Yet, is there any compelling reason to give credence to Dalmia’s claim that “the more countries trade and the more partners they trade with, the less likely they are to go to war?” Not really.
To see why, lets examine the years leading up to the First World War. In The Economic Consequence of the Peace, John Maynard Keynes opens his account of the Versailles negotiations by describing the situation on the continent as it obtained during the mostly peaceful 45-year period from 1870-1914.
“What an extraordinary episode in the economic progress of man that age was which came to an end in August 1914!” he exclaimed.
What was taking place was nothing less than what the neo-imperialist economist and historian Niall Ferguson has called “the first age of globalization.”
Keynes tells us that before the war, an illusion of permanence held sway over the middle and upper European classes, indeed, “the projects and politics of militarism and imperialism, of racial and cultural rivalries … appeared to exercise almost no influence at all on the ordinary course of social and economic life, the internationalization of which was nearly complete in practice.” [emphasis mine]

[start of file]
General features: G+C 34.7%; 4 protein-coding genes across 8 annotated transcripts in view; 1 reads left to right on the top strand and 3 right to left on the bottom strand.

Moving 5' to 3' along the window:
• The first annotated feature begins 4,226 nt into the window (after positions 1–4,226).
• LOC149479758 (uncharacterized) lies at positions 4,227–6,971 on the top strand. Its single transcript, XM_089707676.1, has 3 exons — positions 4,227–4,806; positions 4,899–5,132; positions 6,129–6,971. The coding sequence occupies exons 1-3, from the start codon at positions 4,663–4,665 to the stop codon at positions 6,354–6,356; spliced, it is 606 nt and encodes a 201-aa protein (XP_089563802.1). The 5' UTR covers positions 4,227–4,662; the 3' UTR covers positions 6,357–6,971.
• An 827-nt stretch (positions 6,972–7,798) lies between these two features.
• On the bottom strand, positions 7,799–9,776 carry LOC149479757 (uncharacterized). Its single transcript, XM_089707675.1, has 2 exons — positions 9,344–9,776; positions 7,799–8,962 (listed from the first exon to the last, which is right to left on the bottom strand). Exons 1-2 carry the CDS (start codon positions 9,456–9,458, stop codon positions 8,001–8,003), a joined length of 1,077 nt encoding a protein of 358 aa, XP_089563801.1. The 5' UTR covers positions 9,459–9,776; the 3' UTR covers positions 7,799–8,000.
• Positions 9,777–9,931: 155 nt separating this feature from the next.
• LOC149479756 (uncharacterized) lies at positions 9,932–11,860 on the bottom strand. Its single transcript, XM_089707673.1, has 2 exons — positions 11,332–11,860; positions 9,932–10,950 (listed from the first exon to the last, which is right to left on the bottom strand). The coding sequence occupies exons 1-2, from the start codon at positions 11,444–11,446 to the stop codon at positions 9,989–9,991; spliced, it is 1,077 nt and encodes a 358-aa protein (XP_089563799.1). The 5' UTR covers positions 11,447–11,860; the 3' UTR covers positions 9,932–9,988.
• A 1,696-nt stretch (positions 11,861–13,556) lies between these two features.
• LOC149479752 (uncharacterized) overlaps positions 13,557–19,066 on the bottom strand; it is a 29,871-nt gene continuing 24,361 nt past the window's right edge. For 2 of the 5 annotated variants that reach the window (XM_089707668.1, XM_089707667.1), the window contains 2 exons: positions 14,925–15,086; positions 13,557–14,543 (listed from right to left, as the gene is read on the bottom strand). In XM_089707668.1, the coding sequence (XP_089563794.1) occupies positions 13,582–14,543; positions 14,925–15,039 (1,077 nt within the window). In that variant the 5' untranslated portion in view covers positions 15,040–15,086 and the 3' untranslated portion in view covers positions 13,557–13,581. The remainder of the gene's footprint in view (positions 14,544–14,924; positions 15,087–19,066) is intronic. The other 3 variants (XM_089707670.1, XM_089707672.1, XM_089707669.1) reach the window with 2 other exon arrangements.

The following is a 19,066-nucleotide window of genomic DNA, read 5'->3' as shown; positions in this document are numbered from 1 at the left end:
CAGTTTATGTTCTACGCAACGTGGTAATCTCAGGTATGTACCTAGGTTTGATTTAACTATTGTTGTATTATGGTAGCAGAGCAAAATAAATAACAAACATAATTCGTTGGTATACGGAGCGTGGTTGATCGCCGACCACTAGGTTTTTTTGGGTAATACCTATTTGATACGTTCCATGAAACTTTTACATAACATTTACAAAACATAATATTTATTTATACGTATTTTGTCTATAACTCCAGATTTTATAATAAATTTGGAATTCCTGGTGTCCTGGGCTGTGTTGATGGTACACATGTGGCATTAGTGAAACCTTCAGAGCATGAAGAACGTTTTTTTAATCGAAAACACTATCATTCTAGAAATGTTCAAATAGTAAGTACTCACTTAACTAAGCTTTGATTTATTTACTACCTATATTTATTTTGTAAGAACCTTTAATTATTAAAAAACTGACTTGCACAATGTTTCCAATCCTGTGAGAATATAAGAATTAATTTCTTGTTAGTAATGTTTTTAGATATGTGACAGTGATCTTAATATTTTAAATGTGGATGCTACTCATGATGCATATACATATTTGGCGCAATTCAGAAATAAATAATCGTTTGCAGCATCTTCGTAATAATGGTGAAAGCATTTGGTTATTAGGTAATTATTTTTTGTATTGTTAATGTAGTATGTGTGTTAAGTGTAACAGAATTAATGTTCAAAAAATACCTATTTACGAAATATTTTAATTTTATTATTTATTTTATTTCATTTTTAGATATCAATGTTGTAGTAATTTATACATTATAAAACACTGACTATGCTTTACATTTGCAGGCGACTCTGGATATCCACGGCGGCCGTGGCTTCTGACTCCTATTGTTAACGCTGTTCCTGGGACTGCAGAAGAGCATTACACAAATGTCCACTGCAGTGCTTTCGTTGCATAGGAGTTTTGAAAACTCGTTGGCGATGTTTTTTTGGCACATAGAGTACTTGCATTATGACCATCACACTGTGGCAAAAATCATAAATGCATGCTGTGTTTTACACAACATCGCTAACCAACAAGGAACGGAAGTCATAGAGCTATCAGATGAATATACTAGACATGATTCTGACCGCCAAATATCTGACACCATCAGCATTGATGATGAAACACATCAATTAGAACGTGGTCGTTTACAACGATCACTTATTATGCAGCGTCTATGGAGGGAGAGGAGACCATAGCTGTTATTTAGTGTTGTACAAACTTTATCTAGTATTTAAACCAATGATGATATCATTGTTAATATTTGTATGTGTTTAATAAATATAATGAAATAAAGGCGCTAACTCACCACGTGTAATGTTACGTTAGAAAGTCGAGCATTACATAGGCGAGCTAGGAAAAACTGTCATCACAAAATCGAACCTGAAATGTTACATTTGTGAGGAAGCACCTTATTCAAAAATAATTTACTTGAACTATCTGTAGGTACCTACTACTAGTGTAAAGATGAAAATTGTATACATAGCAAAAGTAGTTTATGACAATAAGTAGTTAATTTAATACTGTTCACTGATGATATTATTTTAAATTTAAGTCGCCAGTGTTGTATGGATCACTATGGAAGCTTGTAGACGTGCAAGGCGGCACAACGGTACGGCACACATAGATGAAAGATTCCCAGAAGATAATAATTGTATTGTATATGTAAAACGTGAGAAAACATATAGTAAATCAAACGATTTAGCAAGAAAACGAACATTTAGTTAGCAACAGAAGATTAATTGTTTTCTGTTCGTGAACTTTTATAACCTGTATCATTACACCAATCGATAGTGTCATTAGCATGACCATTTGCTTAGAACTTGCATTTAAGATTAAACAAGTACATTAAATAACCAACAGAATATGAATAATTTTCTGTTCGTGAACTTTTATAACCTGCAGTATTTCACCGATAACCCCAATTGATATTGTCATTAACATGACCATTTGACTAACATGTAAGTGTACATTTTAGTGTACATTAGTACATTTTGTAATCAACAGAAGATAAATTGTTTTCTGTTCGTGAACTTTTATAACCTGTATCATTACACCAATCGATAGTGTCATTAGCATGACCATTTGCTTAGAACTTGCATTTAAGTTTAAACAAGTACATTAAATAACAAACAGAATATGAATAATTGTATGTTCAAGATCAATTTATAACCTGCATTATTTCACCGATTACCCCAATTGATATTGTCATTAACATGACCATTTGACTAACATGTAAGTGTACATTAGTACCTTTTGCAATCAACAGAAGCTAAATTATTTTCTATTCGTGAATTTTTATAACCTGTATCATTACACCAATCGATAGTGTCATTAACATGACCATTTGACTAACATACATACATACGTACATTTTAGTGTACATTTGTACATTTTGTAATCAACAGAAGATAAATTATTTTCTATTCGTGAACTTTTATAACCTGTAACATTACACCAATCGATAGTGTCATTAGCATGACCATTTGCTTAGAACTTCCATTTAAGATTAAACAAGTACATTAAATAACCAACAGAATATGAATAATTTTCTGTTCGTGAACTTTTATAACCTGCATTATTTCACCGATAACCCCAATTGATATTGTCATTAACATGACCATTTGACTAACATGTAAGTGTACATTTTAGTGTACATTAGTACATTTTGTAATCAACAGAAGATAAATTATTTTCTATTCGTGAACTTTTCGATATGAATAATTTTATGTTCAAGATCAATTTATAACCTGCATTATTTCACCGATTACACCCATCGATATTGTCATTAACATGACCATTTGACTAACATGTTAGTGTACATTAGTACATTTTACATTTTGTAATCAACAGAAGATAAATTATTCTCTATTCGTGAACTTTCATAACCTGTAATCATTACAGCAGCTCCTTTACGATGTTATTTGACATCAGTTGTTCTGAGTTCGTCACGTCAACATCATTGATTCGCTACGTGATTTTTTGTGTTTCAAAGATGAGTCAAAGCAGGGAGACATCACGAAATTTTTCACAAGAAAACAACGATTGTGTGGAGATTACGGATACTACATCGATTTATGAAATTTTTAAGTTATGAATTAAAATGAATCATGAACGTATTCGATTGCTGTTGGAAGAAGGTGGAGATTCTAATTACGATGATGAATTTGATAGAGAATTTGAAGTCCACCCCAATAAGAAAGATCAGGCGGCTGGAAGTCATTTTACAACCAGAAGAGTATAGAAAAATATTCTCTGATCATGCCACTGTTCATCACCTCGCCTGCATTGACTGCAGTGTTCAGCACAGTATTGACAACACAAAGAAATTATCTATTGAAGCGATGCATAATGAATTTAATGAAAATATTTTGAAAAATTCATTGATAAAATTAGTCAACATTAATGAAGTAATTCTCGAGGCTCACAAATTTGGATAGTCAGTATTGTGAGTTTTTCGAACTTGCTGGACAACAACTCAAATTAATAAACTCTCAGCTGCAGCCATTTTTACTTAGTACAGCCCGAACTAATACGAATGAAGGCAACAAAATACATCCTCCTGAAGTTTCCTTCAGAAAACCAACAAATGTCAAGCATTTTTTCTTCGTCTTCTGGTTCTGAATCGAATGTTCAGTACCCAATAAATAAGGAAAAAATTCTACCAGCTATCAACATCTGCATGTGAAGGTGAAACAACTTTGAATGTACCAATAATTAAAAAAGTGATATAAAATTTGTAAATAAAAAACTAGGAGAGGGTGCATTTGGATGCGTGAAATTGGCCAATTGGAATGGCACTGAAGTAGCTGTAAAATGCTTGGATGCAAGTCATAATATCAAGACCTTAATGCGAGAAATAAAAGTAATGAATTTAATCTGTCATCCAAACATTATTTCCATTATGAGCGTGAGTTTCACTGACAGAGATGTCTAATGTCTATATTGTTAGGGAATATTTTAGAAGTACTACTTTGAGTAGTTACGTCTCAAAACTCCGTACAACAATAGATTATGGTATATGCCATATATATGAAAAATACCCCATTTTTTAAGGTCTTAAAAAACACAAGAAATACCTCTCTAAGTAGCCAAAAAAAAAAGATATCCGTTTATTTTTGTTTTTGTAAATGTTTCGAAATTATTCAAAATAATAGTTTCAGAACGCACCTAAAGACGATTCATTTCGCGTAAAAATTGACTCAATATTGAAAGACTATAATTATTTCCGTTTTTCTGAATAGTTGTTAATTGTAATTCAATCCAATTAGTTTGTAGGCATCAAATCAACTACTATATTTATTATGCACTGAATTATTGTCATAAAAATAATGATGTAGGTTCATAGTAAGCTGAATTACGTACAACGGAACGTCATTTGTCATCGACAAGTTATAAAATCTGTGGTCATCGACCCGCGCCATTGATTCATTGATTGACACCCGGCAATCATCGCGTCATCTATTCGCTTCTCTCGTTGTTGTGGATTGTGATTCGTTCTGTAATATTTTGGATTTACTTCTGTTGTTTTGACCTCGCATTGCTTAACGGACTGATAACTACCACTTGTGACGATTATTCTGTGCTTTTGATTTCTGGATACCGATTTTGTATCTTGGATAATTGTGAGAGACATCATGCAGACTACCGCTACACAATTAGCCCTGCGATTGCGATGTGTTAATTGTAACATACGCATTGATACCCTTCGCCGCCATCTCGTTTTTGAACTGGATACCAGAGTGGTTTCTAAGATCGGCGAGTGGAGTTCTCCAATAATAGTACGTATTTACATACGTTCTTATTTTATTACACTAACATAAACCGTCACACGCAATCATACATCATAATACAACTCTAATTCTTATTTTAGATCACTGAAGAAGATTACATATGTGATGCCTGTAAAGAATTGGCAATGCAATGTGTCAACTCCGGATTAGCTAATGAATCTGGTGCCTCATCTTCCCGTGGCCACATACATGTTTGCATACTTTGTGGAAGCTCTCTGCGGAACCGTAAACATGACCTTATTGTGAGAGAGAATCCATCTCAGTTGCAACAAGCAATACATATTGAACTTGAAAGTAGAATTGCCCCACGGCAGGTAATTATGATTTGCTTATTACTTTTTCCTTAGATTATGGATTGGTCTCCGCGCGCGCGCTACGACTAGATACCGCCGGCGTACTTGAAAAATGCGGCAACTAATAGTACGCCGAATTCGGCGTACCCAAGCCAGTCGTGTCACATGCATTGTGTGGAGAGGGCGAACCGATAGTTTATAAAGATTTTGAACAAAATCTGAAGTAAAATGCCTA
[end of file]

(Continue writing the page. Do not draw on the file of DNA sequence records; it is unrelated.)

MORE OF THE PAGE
Still more, according to Keynes, “the interference of frontiers and of tariffs was reduced to a minimum, and not far short of three hundred millions of people lived within the three Empires of Russia, Germany and AustriaHungary… over this great area there was an almost absolute security of property and of person.” Keynes observed that “the statistics of economic interdependence of Germany and her neighbors are overwhelming.”
Sounds like a free trader’s paradise, one which Dalima and the rest of Washington’s neoliberal cheerleaders would happily approve. And yet, by August 1914, the war came. Trade was no match for the toxic brew of nationalism and populism unleashed by an assassination in Sarajevo.
Nevertheless, while the idea that free trade paves the way for peaceful inter-state relations is wholly unsupported by the historical record, it remains oddly pervasive over a century after the commencement of the Great War. Even worse, it becomes the trusted panacea that prevents a critical examination of other foreign policy illusions that could be laying the groundwork for another war.